DOJ Issues New Rules to Prevent Shakedown of Journalists

The Department of Justice released new guidelines on Friday designed to prevent investigations like the ones into the Associated Press and Fox reporter James Rosen.

The six-page document (PDF courtesy of the the New York Times) released late Friday is, according to an introduction, the result of a request by President Obama that the DOJ review its policies regarding journalists. The goal is ensuring "the Department strikes the appropriate balance" between openness and security.

The report does not mention Fox reporter James Rosen or the Associated Press by name, but the content does seem directly responsive to concerns raised by two separate investigations revealed in May. The Associated Press revealed that 20 of their phones had been tapped and that they were not notified by the DOJ about the investigation.

The same month, it was revealed the DOJ had issued a warrant for emails belonging to Fox journalist James Rosen over a story he had written involving classified information about North Korea. The warrant in that case labeled Rosen a co-conspirator to the individual who allegedly leaked information to him. Once again, the DOJ did not inform Rosen about the investigation before or after seeking access to his emails.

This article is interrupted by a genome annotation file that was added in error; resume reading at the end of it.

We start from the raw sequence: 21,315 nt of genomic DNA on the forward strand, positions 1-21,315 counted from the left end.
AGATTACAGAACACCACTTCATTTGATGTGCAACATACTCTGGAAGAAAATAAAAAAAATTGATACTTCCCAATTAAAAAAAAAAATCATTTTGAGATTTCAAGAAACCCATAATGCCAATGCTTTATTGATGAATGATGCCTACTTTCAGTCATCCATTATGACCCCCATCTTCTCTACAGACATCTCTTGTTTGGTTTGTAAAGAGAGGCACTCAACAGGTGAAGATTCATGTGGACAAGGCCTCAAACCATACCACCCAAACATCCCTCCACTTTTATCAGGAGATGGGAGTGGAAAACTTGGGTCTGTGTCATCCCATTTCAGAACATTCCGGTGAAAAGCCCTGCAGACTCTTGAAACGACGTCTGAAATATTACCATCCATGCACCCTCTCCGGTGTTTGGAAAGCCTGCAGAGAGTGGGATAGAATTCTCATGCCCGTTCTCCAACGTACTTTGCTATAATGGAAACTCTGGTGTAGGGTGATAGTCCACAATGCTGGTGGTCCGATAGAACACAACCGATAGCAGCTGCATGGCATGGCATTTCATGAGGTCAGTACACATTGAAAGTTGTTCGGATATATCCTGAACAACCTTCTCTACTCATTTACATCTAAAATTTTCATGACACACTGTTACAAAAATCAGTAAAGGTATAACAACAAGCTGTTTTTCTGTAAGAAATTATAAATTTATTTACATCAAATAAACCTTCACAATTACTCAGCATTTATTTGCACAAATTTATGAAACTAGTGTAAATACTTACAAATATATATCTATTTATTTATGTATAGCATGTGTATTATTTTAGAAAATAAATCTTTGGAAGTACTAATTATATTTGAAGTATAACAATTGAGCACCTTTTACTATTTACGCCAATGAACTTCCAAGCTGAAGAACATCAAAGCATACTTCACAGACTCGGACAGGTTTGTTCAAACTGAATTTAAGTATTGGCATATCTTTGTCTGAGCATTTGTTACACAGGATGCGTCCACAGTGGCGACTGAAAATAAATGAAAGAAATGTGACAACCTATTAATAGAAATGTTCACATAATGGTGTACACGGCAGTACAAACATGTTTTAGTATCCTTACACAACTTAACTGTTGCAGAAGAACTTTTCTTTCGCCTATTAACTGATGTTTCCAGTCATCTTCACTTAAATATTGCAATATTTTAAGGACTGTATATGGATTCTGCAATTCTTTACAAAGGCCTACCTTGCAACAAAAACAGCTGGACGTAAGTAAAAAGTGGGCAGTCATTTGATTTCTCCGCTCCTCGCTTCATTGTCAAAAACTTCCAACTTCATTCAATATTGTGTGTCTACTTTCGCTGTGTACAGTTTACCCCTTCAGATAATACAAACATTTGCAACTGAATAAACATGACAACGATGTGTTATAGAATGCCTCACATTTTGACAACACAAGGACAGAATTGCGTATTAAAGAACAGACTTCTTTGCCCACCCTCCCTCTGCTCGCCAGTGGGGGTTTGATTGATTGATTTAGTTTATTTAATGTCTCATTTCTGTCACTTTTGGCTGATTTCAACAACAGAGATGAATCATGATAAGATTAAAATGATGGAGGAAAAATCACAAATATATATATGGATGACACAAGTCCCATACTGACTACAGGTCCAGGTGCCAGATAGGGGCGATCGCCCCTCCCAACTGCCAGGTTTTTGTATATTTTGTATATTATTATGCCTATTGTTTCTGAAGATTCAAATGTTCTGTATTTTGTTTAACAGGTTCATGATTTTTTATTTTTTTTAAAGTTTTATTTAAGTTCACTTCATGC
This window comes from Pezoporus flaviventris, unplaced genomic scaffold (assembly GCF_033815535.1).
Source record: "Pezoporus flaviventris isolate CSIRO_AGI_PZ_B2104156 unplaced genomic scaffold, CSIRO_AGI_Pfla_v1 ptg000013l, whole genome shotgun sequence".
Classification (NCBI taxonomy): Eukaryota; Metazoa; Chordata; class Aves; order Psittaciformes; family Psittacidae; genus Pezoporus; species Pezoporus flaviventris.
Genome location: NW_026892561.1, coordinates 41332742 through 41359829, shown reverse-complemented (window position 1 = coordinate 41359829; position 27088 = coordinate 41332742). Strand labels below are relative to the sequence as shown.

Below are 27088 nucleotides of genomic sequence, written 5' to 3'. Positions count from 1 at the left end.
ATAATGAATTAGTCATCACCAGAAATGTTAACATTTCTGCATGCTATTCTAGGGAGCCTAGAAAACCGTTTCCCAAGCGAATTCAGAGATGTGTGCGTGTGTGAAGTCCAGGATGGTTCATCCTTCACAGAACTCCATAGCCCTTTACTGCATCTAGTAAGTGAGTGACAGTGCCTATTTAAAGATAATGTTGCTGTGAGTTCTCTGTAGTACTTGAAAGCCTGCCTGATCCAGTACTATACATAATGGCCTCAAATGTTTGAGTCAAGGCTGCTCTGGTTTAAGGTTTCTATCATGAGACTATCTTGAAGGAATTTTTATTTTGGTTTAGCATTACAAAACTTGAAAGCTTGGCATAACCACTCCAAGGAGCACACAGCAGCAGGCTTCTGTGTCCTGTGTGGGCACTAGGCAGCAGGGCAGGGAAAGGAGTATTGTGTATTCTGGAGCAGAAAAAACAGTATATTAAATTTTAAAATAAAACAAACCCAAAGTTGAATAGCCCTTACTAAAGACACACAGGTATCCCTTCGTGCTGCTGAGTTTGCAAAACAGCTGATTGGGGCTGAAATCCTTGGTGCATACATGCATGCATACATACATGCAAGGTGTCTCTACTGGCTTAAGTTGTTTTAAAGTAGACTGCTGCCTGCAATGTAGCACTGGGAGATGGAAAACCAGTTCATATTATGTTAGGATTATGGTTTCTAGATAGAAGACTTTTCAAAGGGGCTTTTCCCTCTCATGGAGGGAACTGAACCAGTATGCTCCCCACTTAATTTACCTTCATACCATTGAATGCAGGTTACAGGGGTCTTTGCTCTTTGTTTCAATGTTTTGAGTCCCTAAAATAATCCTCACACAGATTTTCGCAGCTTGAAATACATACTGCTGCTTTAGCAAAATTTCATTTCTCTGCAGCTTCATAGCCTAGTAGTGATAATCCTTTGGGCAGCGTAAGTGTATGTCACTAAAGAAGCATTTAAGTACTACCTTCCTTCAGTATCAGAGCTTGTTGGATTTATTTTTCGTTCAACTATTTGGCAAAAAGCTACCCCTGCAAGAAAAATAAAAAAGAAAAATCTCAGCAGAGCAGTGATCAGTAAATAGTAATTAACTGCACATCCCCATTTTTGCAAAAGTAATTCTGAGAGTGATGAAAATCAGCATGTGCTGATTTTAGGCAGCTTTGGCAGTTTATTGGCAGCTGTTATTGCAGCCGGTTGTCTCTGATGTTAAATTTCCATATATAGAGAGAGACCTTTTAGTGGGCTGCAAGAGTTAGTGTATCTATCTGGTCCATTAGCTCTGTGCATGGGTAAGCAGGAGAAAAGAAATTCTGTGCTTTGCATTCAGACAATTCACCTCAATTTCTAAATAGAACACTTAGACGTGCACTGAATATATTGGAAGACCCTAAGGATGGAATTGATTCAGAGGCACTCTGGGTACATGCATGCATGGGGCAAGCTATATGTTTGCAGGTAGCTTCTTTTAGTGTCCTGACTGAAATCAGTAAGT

The very first section of the DOJ report says the "most significant policy change" being instituted is designed to "ensure notice in all but the most extreme cases." The next section deals with search warrants and says the DOJ will henceforth only issue warrants labeling journalists as suspects when "the member of the news media is the focus of a criminal investigation for conduct not connected to ordinary newsgathering activities."

Most of the rest of the document deals with procedural changes to the handling of investigations involving journalists both between agencies and within the DOJ. For instance, section six involves the handling of information obtained during an investigation and is meant to ensure "access to records will be limited to Department personnel who are working on the investigation."

Attorney General Eric Holder presented the new guidelines to President Obama at the White House on Friday. In response to the new guidelines, the AP released a statement:

The Associated Press is gratified that the Department of Justice took our concerns seriously. The description of the new guidelines released today indicates they will result in meaningful, additional protection for journalists. We’ll obviously be reviewing them more closely when the actual language of the guidelines is released, but we are heartened by this step.


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